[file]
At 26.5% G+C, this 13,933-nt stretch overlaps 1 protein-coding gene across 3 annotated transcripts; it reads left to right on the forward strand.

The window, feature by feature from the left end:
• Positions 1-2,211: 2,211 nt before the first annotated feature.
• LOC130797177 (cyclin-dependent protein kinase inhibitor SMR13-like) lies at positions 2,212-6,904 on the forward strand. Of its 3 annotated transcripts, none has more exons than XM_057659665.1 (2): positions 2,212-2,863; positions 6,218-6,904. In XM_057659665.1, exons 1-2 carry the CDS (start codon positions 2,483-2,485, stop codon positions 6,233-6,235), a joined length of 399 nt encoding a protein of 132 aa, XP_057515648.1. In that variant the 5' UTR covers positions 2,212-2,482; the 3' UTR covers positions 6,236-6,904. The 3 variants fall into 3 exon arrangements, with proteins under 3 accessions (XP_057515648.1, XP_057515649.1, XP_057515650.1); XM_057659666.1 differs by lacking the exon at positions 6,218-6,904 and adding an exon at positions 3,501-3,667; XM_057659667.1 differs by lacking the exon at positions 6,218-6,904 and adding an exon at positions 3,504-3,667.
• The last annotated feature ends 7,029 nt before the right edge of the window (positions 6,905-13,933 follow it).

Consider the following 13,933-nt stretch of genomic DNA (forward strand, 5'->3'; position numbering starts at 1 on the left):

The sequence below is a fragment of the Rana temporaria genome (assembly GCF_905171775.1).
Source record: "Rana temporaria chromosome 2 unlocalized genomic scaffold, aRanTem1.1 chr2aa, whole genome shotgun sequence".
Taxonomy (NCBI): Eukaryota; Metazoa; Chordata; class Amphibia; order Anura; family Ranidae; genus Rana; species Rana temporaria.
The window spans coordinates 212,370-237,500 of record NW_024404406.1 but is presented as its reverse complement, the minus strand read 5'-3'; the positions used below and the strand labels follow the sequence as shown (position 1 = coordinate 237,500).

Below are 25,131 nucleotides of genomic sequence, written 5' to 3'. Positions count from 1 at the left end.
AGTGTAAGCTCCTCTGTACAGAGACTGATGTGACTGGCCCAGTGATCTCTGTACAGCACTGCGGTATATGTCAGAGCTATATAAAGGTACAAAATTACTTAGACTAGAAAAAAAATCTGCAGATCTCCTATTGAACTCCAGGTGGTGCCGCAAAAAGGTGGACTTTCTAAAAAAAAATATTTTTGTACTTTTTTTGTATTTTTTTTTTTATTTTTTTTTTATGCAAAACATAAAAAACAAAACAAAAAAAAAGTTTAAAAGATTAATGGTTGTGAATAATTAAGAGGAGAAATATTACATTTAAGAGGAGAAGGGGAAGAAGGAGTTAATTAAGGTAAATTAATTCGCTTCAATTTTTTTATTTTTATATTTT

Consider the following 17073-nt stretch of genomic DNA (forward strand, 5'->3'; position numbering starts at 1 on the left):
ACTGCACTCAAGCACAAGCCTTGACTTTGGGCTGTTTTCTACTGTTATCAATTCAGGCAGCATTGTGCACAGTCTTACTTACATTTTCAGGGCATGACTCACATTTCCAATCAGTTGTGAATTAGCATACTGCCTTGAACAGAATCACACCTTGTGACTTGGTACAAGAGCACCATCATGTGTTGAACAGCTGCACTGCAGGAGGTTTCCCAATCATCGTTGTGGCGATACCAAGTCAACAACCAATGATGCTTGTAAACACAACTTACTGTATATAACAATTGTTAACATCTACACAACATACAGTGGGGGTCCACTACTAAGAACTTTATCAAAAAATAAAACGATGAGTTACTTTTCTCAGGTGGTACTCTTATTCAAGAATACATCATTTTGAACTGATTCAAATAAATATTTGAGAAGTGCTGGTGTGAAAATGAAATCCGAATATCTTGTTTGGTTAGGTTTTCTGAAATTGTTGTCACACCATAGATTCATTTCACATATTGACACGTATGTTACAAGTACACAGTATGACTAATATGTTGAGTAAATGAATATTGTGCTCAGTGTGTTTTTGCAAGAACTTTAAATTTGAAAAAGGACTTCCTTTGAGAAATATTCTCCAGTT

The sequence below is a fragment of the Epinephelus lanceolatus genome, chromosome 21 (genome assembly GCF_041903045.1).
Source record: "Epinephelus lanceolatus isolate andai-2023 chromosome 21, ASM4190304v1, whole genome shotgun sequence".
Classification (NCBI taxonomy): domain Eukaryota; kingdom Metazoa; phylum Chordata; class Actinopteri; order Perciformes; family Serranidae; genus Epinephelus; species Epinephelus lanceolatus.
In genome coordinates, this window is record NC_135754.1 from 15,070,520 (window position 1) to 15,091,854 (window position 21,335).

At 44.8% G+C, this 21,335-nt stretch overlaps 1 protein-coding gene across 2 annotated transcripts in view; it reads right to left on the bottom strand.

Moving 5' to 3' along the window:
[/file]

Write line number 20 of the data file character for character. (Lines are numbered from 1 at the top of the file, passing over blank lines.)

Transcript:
Moving 5' to 3' along the window: